Pratt continues to teach art to students from kindergarten to Grade 2 at Fulford Elementary School where her seven-year-old son Mack attends. Work with these children has strengthened Pratt’s belief that we all have the potential to be creative in visual art.

This year, Pratt will be teaching brush work to the students in the style of Vincent Van Gogh, which will culminate in impressionistic murals. Last year the students’ Mona Lisa interpretations and self-portraits were quite a hit with art lovers and others on Salt Spring.

This is exactly what Pratt wants. It is her goal to facilitate opinions on art from everyone while promoting the idea that there are no right or wrong ways to view art.

“We don’t have to be nervous about ‘what if we’re wrong’, ” she said. “We can’t be wrong. I’d like to see art become even more accessible to all people. You can ask almost anyone what they think about music and they are happy to give you their opinion. You don’t need to be an expert to know what you enjoy listening to. I believe people can feel that way about visual art. Just keep on looking and decide what you like.”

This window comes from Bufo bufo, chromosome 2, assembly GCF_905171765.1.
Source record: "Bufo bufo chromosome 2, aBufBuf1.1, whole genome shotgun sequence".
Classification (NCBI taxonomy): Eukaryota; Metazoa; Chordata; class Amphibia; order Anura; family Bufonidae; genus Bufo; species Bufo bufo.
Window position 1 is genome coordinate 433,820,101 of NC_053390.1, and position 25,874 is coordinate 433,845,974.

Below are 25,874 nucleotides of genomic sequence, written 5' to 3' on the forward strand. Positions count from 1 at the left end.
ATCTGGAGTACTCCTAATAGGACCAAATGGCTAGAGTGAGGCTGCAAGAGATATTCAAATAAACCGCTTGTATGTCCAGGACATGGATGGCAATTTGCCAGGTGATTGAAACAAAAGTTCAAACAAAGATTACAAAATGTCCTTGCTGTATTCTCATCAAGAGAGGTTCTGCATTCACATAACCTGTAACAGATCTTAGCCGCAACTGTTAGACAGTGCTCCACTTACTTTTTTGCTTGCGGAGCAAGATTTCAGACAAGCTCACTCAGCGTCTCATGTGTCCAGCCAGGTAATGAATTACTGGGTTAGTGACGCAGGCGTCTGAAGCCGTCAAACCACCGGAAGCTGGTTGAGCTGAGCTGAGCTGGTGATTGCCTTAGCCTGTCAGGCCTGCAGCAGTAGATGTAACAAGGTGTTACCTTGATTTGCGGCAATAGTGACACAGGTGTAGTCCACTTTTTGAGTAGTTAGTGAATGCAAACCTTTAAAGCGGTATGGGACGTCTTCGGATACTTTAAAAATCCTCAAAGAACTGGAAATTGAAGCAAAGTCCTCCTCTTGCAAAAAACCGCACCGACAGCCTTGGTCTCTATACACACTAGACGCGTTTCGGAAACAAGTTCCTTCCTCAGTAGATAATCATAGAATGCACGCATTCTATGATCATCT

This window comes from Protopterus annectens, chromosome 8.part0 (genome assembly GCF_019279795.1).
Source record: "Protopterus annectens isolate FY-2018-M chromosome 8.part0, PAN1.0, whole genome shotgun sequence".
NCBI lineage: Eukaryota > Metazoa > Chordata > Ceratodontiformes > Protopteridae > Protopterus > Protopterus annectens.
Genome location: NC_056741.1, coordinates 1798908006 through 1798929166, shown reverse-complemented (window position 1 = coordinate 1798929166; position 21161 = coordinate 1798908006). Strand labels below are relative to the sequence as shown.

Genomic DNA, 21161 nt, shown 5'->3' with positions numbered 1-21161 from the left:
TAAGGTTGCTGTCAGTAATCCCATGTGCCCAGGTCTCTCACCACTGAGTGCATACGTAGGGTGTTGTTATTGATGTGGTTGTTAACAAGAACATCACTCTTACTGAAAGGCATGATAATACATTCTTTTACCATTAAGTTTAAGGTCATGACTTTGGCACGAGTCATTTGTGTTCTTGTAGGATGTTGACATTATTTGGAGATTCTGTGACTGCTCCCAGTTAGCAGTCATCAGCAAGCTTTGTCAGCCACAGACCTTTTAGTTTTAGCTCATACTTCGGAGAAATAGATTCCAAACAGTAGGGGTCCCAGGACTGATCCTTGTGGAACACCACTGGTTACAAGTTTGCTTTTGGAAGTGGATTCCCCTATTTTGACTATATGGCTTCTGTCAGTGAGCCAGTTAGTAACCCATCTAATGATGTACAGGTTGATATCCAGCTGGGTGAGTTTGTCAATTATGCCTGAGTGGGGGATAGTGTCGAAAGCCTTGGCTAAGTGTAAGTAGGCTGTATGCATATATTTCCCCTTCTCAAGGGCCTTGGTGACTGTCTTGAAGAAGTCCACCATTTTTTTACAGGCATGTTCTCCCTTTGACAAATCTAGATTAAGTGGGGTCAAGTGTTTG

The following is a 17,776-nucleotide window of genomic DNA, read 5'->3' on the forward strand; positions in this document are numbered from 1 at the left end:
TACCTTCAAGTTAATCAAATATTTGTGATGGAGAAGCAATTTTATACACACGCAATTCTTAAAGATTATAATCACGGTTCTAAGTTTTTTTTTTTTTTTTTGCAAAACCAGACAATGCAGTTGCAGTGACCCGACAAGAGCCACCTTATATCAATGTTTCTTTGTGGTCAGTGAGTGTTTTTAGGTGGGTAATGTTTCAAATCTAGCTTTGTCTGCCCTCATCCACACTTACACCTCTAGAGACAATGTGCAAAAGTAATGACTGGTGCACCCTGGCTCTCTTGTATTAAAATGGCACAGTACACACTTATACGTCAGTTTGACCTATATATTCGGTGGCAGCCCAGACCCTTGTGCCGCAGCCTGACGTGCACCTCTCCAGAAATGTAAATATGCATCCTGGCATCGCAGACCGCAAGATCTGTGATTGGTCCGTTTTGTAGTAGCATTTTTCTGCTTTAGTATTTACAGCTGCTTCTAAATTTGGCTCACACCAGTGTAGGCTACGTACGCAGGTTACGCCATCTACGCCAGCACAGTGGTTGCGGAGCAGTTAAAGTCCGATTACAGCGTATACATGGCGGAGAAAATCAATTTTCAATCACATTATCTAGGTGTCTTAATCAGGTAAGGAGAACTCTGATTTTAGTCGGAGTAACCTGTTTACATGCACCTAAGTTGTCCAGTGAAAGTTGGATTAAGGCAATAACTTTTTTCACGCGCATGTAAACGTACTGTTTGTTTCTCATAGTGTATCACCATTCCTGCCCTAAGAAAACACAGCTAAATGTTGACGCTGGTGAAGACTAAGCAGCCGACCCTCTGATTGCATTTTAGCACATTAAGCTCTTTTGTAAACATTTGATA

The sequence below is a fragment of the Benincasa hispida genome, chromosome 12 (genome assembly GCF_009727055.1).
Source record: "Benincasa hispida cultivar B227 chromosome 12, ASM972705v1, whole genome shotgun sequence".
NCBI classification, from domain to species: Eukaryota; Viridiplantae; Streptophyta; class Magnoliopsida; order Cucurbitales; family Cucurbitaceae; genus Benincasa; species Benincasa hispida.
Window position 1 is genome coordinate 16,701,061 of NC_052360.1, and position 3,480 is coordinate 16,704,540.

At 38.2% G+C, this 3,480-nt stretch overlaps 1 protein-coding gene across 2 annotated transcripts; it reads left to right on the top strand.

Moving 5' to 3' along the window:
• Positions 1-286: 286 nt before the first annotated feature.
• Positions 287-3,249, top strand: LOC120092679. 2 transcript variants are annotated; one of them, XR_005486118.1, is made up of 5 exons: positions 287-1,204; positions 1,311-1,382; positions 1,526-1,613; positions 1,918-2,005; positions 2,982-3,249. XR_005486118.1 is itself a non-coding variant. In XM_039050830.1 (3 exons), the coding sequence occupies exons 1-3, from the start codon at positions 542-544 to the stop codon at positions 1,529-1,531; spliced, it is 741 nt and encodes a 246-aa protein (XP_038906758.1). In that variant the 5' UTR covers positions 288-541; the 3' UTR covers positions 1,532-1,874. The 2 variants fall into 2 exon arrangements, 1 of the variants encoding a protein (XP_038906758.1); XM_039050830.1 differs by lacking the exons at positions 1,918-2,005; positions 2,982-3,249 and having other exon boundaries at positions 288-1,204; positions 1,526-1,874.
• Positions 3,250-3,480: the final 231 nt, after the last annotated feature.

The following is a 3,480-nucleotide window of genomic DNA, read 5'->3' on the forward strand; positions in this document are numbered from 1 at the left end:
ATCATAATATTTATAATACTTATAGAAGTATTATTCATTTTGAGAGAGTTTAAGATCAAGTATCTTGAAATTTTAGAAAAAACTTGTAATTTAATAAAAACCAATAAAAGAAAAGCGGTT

When it comes to her philosophy, Pratt is putting her money where her mouth is.

Late in 1999, while her acrylics were hainging at the bakery cafe, she bought a cake from Barb’s Buns to raffle off to customers. The catch wasL in order to enter each person had to answer a survey about Pratt’s art and to suggest what other buildings and areas should be documented in this series.

Pratt intends to follow up on some of the “fabulous ideas” she gleaned from the raffle entries by, for example, including some Vesuvius sites in the series which she believes will total a dozen paintings by this summer when she aims to mount the entire show somewhere on Salt Spring.

She will also be making prints of some of her new works….